Week 7: the rise of the Colorado Potato Beetle and the resilience of the garden.

It sure seems as if the growth of our potato and tomato plants has been matched by the arrival of the Colorado Potato Beetle. These pests, distinguished by their zebra-striped backs and hearty size (relative to the three-striped beetle that is) have made camp on our potato plants, unafraid to visit the nearby tomatoes.

07-02-16 CTGTT Potato beetles in hand
Two adult Colorado Potato Beetles with a fairly large larvae between. The larvae, hatching from a bright yellow-orange egg, begins its life as a dark red (nearly black) speck. It eats and eats and grows and grows, becoming plumper and lighter in color, eventually developing the markings shown here. Because the larvae must begin feeding as soon as it is born, simply wiping the eggs off of the leaves of the potato (or tomato) prevents the arrival of the next generation. It’s certainly more efficient to target the non-moving eggs!

Contrary to their name, the Colorado Potato Beetle is an invasive species that arrived here from Mexico. In Mexico however, the beetles are not pests because they are controlled by natural predators and distinct environmental conditions. In Vermont, we the gardeners are tasked with the predator role.

Our primary method of control has been careful, daily picking. I quite enjoy the act. It provides the opportunity to tune into each plant, touching its leaves and giving it a good once-over from above and below. I tend to carry a jar of soapy water and gently drop the adults, larvae, and eggs into the jar as they appear on the plants. Picking beetles is time consuming and, despite our best efforts, has not noticeably reduced the population. In fact, it appears to be growing – which makes sense as each cluster of eggs represents the beginnings of 10-30 beetles.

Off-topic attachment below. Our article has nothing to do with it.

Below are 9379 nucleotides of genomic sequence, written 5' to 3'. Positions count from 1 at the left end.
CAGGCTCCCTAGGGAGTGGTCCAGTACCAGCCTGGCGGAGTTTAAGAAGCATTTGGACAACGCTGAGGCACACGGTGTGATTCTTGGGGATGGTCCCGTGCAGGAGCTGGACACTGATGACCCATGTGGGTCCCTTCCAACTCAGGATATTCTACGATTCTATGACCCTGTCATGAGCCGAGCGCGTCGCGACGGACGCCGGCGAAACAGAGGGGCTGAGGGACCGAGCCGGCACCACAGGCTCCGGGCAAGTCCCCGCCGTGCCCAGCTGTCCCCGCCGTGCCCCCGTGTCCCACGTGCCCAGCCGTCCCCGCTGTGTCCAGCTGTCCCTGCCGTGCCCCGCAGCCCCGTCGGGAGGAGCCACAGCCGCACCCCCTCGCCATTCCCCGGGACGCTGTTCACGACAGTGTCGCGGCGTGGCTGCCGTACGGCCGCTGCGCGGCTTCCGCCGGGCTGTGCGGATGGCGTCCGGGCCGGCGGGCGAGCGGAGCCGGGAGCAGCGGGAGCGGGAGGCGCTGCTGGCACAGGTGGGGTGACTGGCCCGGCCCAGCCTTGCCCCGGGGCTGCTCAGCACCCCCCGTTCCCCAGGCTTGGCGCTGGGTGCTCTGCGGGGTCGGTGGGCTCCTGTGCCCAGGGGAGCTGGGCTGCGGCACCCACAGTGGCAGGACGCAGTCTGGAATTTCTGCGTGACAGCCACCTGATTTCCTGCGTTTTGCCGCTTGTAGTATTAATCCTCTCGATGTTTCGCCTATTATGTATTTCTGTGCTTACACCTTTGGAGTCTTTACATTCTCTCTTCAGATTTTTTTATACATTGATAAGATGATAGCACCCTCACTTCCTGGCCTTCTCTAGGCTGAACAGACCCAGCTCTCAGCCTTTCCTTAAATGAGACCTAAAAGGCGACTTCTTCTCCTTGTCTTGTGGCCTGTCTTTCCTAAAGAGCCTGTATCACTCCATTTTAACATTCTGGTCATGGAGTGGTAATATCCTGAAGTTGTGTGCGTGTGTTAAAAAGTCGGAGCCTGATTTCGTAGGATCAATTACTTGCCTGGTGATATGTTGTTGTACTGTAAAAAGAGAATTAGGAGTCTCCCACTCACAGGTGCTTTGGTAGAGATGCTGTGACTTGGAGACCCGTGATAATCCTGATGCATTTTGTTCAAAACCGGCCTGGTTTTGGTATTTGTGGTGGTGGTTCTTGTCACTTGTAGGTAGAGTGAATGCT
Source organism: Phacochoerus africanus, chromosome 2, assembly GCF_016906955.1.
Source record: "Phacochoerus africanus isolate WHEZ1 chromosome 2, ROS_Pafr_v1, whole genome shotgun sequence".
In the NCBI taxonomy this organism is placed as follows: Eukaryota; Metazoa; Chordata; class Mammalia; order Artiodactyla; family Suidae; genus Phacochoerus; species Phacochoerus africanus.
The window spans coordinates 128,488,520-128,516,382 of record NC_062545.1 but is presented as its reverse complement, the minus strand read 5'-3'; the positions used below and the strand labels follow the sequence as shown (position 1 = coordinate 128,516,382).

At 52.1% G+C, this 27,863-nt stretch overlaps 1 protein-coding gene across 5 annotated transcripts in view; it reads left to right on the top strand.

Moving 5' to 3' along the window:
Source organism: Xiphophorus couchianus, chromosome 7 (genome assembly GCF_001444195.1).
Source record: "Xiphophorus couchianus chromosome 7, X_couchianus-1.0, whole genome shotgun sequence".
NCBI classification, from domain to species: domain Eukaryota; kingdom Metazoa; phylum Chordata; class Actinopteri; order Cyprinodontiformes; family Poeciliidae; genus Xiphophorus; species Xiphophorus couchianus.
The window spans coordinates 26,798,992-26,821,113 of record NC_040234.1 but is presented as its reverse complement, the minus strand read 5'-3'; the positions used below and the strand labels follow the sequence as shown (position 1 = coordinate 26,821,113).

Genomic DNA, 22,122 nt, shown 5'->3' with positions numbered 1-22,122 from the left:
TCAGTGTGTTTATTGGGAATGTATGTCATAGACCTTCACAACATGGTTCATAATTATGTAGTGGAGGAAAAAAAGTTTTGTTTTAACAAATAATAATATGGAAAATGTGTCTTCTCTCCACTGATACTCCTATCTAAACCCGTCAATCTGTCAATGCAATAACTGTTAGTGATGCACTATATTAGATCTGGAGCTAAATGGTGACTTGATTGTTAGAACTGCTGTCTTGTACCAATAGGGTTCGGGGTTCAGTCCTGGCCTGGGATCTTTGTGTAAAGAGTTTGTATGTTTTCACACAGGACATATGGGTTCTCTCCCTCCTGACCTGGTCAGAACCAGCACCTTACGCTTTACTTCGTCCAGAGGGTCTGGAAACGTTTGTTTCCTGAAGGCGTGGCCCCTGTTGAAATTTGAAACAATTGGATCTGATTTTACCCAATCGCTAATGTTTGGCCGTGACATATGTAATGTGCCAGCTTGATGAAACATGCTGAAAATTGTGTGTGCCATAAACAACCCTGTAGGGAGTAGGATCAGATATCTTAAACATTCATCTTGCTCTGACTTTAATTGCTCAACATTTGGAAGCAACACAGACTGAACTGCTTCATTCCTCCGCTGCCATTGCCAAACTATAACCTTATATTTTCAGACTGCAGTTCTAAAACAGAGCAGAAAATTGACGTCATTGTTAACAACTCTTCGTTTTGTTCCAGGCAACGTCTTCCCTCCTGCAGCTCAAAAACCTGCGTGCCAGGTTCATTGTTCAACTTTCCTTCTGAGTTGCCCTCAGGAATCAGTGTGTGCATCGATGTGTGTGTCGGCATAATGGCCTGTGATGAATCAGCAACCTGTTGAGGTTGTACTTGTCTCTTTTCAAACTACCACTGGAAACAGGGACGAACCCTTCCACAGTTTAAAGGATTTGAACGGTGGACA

We’ve decided to introduce a foliar spray, hoping to get ahead of the problem and protect the potatoes growing below. We’ve begun an experiment of sorts – spraying a homemade garlic-chili repellent on one-half of the crops (recipe below), and using a store-bought Neem Oil on the other half. Results to follow…

07-02-16 CTGTT Cpb larvae on leaf.JPG
Neem Oil is an insecticide that can control the Colorado Potato Beetle in its egg and larvae stages, while also providing healthy enzymes to the plant. Said to be most effective on young plant growth, neem is used to manage over 200 species of chewing + sucking insects.

As I said, pests are matched by growth and growth allows for bountiful, colorful harvest:

06-30-16 CTGEA Gems of the earth - radish up close
The vital red of the radish
06-30-16 CTGEA Chrissy holds the bundle of greens
Spectrum of ‘greens’ from purple to red to blue
06-29-16 CTGTT Amy in a rainbow of cut flowers
Not to mention the oranges, yellows, bright whites, and pinks!

And the recipe for the garlic-chili spray:

·         5 garlic cloves

·         2 Tbsp hot pepper flakes

·         3 cups water

·         ½  small onion

·         1 tsp liquid soap

Put all the ingredients (except for the liquid soap) in a blender. Blend well until the solids are broken down. Transfer to a container and mix in 1 tsp of dish soap. Let it sit in the refrigerator overnight. Strain through a sieve and discard the solid bits. Use a spray bottle to evenly distribute the liquid over the foliage in order to deter the beetles from laying eggs.